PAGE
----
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Breast Cancer Screening & Surgery

Our guest experts in June 2011 were the nurses from the Henrietta Banting Breast Centre at Women’s College Hospital. The Women's College Hospital breast program encompasses breast cancer prevention, early detection, diagnosis, treatment and care, and research in breast disease and public and professional education. Learn more about the Breast Centre here.

Here are the responses to your questions on Breast Cancer Screening & Surgery.

1) I am 43 and have never had a mammogram. When should I begin breast cancer screening, and how often should it be done? There is no history of breast cancer in my family.

Dr. Sandy Messner replies:

It is recommended that regular mammograms begin no later than age 50. Between ages 40 and 50 this is a personal choice to made after discussing the pros and cons with your physician.



2) I am confused about breast self-examinations. Some sources have stopped advising women to do monthly self-exams, while others still recommend them. Are self-exams useful?

There is a lot of conflicting information about doing breast self-exams and many women feel confused about whether or not to do them. Here are some helpful tips from the Breast Centre physicians, Dr. Sandy Messner and Dr. Laura Catz-Biro:

  • Breast self exam (BSE) is a way to become familiar with what is normal for your breasts, so if there are any changes you can let your physician know.
  • The best time to start doing BSE is after you have had a clinical breast exam by your physician, so you know what “normal” is for you.
  • BSE does not have to be done every month. It is OK to do it three or four times a year.
  • If doing BSE causes you anxiety, then DON’T do it, but make sure your breasts are checked yearly by your family doctor.
  • Most importantly, BSE does not replace having your breasts examined by your physician, or having your yearly mammogram.



3) In cases where a lumpectomy is performed instead of a full mastectomy, is it possible to do reconstructive surgery to restore lost breast volume?

Breast Centre nurses reply:

Having a consultation with a plastic surgeon that specializes in breast surgery, such as the plastic surgeons at Women’s College Hospital, is the safest way to determine if further surgery or procedures can be done to restore the volume in the breast after lumpectomy. There are also many non-surgical options to help with breast symmetry that can be found in a specialty bra store.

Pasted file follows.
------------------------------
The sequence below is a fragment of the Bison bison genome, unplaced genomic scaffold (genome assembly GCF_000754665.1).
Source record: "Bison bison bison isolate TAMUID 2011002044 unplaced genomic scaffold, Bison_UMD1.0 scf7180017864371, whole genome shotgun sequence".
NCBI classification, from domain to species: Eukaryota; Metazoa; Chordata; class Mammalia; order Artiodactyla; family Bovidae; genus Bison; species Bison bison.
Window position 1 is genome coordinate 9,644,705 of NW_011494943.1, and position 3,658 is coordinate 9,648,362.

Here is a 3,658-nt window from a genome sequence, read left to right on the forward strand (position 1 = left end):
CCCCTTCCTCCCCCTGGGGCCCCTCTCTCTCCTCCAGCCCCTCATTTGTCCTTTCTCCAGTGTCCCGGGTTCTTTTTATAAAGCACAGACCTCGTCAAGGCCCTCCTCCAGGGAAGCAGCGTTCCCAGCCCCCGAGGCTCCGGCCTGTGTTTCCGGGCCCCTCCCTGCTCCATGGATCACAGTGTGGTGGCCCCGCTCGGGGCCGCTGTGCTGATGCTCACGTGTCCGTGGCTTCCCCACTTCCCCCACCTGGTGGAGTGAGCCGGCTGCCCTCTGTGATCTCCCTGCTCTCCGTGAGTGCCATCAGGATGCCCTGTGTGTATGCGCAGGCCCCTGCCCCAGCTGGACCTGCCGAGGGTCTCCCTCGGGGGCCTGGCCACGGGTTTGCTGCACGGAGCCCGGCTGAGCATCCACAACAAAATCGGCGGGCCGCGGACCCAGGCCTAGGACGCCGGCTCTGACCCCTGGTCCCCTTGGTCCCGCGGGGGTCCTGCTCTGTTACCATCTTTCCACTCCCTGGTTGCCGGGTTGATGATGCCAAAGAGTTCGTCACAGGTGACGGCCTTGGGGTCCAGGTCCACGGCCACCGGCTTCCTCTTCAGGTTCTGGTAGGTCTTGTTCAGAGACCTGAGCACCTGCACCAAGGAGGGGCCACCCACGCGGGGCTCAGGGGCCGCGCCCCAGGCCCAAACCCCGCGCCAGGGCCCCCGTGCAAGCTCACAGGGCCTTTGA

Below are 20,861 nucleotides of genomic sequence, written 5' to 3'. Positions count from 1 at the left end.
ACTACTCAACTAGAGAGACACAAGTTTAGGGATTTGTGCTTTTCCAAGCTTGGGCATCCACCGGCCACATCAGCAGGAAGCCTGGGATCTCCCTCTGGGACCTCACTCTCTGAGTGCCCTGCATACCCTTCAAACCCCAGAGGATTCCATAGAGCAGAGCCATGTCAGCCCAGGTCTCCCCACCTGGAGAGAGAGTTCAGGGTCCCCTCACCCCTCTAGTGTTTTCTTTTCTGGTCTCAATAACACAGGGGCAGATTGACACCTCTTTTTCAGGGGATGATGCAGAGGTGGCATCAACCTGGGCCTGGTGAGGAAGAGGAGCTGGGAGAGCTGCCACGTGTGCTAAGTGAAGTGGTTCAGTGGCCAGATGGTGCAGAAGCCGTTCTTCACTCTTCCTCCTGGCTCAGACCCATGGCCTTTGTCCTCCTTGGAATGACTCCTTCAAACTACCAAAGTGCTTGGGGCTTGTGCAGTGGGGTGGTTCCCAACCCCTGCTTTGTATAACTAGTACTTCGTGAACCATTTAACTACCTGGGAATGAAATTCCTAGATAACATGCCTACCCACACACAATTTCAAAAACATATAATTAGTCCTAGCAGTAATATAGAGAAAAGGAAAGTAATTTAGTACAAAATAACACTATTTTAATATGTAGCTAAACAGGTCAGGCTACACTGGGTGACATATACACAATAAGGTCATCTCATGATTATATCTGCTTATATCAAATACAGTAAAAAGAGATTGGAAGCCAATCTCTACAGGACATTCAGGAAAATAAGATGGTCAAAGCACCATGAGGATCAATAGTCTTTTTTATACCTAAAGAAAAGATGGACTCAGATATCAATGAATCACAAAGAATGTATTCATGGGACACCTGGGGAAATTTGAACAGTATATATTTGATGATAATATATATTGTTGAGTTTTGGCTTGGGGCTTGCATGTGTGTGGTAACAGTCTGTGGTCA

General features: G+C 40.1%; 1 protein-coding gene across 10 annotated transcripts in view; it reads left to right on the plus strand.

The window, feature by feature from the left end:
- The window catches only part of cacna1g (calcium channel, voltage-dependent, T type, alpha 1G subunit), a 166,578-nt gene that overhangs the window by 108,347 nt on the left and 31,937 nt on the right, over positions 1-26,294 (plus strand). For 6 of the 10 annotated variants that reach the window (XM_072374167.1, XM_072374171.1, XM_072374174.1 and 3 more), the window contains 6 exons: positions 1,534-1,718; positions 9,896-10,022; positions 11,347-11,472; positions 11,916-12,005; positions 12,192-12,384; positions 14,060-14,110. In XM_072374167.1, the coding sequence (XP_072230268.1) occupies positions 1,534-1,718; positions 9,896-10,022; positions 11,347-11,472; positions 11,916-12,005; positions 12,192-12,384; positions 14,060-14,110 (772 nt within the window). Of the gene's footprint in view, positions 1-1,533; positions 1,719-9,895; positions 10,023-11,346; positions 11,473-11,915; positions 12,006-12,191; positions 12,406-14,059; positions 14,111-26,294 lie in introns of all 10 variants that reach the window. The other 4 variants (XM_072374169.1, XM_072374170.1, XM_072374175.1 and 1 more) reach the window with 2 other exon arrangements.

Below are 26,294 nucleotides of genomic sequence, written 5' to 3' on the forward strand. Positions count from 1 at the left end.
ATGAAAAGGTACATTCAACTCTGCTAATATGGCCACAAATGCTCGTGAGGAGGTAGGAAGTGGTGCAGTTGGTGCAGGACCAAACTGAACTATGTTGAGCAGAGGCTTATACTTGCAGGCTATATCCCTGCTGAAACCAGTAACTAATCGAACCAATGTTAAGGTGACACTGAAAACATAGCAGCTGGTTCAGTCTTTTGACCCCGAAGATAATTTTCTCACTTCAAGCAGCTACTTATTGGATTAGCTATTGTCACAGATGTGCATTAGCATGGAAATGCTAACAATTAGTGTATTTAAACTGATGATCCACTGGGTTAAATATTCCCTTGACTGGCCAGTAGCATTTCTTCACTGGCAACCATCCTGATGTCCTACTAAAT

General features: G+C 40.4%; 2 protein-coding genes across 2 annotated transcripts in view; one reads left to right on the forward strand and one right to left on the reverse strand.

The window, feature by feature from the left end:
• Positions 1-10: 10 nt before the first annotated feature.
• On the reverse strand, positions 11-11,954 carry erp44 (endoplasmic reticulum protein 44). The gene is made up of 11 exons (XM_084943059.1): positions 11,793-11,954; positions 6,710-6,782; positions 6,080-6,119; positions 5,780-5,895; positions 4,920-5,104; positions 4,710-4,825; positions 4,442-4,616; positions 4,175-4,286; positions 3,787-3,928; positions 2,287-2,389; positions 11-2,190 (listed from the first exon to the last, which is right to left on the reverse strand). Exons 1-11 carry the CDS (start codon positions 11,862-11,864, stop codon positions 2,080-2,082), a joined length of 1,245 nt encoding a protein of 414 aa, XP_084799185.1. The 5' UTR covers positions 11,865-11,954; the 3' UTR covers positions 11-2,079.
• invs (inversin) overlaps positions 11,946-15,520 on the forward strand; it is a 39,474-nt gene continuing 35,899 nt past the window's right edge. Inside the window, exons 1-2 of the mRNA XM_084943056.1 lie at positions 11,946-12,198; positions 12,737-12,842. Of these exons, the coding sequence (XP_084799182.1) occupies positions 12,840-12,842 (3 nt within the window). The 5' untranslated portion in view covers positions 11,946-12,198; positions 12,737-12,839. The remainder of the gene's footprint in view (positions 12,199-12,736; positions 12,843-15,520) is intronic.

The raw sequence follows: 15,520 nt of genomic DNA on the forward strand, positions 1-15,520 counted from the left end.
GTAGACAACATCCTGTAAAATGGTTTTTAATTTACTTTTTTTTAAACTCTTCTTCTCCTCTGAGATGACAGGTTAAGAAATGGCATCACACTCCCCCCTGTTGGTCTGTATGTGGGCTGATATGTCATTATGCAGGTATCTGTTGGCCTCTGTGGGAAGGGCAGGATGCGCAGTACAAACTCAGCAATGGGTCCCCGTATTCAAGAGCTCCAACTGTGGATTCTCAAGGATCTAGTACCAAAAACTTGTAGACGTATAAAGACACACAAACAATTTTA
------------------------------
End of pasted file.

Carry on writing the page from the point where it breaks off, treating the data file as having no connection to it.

4) What are the options for reconstruction after mastectomy? Can reconstruction be done at the same time as the cancer surgery?

Helen Mark, nurse clinician replies:

I would recommend going to the website: www.breastreconstruction.ca to get a full overview of all the different options for breast reconstruction. It is important to remember, however, that not all options are available to everyone. Breast radiation, smoking, previous abdominal surgery and ongoing medical conditions are just some of the things that can determine which options are for you.

Timing of the reconstruction is a decision that is made with you and the breast and plastic surgeons. They will let you know if immediate reconstruction (reconstruction done at the same time as the mastectomy) is an option for you, or if it is recommended that you wait until all the cancer treatments have been completed before you start breast reconstruction (delayed reconstruction).



5) How soon after breast cancer surgery does a woman have to make a decision about breast reconstruction? It seems like such a stressful time to be making decisions. Is there a ‘time limit’ for reconstruction, or can it be done years after the mastectomy?

There is no time limit as to when breast reconstruction can be done. Many women wait years before making the decision, while others decide to have it done as soon as possible after cancer treatment is completed. The length of time you wait after your mastectomy does not affect the final outcome of the reconstruction. The most important part of timing for reconstruction depends on YOU and when you feel ready to start that journey.


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